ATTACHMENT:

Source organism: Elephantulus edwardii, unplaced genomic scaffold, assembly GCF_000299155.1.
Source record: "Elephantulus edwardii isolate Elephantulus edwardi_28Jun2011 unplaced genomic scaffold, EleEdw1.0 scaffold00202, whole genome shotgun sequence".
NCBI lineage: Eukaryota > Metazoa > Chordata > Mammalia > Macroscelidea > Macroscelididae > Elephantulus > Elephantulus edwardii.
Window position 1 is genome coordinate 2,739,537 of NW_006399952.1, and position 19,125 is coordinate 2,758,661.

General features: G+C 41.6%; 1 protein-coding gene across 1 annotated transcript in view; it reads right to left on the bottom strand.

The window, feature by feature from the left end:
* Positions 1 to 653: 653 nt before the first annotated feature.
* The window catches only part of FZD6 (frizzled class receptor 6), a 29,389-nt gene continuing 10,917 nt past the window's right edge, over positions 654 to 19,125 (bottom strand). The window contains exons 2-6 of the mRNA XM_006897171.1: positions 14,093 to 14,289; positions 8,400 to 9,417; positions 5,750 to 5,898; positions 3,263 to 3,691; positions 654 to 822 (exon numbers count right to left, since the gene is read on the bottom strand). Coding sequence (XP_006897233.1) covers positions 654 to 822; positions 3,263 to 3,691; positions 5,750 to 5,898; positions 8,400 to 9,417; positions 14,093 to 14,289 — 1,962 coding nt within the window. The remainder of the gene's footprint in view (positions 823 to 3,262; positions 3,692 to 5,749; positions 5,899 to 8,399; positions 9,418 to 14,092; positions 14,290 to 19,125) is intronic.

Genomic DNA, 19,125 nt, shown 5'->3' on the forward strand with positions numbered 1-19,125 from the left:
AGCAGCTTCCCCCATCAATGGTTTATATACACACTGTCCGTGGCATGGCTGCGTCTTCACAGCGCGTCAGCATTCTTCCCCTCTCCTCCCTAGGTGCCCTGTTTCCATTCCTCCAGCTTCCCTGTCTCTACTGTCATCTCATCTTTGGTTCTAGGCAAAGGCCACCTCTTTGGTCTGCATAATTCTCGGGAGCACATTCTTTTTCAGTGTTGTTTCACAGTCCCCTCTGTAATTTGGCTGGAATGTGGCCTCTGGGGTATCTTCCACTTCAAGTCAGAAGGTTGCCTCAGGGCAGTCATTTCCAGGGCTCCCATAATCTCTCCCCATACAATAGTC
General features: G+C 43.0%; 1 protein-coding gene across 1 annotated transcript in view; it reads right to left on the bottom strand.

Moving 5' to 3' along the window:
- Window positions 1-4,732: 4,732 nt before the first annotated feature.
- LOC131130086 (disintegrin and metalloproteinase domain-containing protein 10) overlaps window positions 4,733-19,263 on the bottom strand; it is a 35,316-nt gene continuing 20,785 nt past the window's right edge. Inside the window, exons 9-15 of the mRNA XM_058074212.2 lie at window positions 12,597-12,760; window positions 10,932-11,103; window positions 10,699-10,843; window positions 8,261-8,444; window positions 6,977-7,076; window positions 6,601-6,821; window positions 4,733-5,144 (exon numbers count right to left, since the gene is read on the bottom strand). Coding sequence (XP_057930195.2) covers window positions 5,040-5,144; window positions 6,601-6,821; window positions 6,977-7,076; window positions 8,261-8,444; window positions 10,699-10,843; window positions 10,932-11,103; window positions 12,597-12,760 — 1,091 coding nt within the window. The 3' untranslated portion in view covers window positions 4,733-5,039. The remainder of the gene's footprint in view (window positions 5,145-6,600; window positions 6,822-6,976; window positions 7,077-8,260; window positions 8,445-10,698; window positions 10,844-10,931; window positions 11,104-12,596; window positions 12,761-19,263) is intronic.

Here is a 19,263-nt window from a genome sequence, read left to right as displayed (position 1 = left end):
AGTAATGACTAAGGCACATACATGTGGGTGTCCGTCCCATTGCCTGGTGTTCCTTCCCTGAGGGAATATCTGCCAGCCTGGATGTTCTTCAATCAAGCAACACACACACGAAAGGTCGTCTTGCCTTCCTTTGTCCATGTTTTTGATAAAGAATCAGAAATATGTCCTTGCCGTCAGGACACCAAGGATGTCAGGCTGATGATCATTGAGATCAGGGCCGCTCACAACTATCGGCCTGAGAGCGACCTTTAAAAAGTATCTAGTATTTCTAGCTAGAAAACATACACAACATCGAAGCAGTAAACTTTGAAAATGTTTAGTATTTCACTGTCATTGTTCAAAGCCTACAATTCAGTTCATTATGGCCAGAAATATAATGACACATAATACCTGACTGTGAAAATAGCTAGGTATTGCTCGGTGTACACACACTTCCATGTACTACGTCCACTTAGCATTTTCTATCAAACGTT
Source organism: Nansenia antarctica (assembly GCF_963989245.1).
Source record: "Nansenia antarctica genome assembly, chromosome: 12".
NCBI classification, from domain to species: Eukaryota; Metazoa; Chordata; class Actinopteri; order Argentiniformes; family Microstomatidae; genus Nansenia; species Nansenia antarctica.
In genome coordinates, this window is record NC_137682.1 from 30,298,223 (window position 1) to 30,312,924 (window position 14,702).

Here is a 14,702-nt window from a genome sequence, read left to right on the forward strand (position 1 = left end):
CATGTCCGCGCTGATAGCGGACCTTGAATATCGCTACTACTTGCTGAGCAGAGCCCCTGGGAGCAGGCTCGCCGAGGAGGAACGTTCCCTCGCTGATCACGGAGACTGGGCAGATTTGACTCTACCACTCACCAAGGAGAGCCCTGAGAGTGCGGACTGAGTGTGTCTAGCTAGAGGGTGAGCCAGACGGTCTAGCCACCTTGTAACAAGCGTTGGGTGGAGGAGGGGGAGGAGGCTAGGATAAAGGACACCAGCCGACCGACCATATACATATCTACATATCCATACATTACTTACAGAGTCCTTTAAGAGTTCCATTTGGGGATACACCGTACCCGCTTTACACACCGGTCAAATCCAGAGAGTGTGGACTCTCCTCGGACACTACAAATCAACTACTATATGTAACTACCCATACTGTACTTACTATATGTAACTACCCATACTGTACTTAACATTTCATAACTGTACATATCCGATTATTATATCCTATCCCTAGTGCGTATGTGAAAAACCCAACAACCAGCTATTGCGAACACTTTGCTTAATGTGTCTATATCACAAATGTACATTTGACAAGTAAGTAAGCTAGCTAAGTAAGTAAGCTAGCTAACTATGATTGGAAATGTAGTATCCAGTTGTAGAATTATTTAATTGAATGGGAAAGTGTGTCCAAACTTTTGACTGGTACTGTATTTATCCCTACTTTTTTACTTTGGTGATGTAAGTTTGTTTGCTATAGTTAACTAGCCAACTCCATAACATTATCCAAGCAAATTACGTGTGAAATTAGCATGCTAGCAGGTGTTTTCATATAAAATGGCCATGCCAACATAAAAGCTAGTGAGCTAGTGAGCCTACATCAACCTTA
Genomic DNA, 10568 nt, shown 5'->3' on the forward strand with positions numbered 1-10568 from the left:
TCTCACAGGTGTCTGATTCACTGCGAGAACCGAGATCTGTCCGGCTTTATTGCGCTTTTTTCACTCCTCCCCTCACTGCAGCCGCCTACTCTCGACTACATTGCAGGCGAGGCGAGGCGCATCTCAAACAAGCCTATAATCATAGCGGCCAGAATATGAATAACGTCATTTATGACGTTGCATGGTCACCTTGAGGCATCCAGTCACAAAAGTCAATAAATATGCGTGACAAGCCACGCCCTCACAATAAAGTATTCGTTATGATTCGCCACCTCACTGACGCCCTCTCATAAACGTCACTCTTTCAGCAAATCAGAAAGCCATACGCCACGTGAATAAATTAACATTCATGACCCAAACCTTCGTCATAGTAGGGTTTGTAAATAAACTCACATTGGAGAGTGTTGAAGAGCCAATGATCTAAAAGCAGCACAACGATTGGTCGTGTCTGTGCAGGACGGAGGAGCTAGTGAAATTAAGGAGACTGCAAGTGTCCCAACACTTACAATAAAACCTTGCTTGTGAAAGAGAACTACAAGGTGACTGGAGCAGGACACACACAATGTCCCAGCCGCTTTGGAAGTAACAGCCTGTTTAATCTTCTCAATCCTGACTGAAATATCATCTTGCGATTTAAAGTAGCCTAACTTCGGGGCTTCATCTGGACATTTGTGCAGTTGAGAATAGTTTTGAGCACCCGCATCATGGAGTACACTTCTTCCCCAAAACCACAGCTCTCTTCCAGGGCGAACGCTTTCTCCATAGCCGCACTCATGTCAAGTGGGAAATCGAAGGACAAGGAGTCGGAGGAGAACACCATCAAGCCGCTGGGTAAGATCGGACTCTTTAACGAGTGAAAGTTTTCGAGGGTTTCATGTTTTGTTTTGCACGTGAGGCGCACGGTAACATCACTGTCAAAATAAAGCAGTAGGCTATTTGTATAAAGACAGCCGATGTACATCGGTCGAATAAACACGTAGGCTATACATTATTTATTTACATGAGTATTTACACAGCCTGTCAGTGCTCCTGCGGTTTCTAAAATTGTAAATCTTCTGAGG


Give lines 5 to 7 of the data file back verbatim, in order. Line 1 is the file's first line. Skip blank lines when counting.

General features: G+C 41.6%; 1 protein-coding gene across 1 annotated transcript in view; it reads right to left on the bottom strand.

The window, feature by feature from the left end:
* Positions 1 to 653: 653 nt before the first annotated feature.